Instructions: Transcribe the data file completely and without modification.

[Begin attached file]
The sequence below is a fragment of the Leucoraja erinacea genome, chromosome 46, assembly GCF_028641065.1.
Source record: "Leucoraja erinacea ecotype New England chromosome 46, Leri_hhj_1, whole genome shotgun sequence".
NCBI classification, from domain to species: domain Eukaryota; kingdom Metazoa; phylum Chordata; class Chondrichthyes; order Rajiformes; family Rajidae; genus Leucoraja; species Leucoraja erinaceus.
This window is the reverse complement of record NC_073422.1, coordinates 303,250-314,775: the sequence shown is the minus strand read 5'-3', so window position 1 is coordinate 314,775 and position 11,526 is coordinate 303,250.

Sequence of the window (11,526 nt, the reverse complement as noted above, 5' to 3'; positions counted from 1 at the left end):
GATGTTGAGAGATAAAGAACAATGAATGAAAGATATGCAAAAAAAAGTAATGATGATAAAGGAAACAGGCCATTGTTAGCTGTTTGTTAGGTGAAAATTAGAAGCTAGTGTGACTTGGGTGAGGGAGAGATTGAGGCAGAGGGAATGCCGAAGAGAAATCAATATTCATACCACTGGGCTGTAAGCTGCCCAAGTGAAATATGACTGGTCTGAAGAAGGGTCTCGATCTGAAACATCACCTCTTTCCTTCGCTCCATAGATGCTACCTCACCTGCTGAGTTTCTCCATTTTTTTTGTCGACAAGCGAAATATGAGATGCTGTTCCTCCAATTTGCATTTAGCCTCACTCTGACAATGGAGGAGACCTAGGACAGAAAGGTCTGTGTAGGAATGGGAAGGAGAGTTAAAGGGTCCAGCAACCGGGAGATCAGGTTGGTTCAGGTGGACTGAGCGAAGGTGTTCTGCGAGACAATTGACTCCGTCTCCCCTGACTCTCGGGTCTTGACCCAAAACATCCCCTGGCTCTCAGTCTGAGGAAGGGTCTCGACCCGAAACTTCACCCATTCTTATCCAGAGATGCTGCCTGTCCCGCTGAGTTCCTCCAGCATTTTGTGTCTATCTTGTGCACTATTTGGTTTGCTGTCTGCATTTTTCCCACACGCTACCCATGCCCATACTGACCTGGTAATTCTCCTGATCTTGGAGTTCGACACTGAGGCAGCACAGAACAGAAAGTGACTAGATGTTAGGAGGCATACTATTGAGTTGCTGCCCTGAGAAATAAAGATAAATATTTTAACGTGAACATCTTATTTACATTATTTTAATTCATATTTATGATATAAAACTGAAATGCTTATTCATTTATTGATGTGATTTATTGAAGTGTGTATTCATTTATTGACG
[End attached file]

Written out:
The sequence below is a fragment of the Leucoraja erinacea genome, chromosome 46, assembly GCF_028641065.1.
Source record: "Leucoraja erinacea ecotype New England chromosome 46, Leri_hhj_1, whole genome shotgun sequence".
NCBI classification, from domain to species: domain Eukaryota; kingdom Metazoa; phylum Chordata; class Chondrichthyes; order Rajiformes; family Rajidae; genus Leucoraja; species Leucoraja erinaceus.
This window is the reverse complement of record NC_073422.1, coordinates 303,250-314,775: the sequence shown is the minus strand read 5'-3', so window position 1 is coordinate 314,775 and position 11,526 is coordinate 303,250.

Sequence of the window (11,526 nt, the reverse complement as noted above, 5' to 3'; positions counted from 1 at the left end):
GATGTTGAGAGATAAAGAACAATGAATGAAAGATATGCAAAAAAAAGTAATGATGATAAAGGAAACAGGCCATTGTTAGCTGTTTGTTAGGTGAAAATTAGAAGCTAGTGTGACTTGGGTGAGGGAGAGATTGAGGCAGAGGGAATGCCGAAGAGAAATCAATATTCATACCACTGGGCTGTAAGCTGCCCAAGTGAAATATGACTGGTCTGAAGAAGGGTCTCGATCTGAAACATCACCTCTTTCCTTCGCTCCATAGATGCTACCTCACCTGCTGAGTTTCTCCATTTTTTTTGTCGACAAGCGAAATATGAGATGCTGTTCCTCCAATTTGCATTTAGCCTCACTCTGACAATGGAGGAGACCTAGGACAGAAAGGTCTGTGTAGGAATGGGAAGGAGAGTTAAAGGGTCCAGCAACCGGGAGATCAGGTTGGTTCAGGTGGACTGAGCGAAGGTGTTCTGCGAGACAATTGACTCCGTCTCCCCTGACTCTCGGGTCTTGACCCAAAACATCCCCTGGCTCTCAGTCTGAGGAAGGGTCTCGACCCGAAACTTCACCCATTCTTATCCAGAGATGCTGCCTGTCCCGCTGAGTTCCTCCAGCATTTTGTGTCTATCTTGTGCACTATTTGGTTTGCTGTCTGCATTTTTCCCACACGCTACCCATGCCCATACTGACCTGGTAATTCTCCTGATCTTGGAGTTCGACACTGAGGCAGCACAGAACAGAAAGTGACTAGATGTTAGGAGGCATACTATTGAGTTGCTGCCCTGAGAAATAAAGATAAATATTTTAACGTGAACATCTTATTTACATTATTTTAATTCATATTTATGATATAAAACTGAAATGCTTATTCATTTATTGATGTGATTTATTGAAGTGTGTATTCATTTATTGACG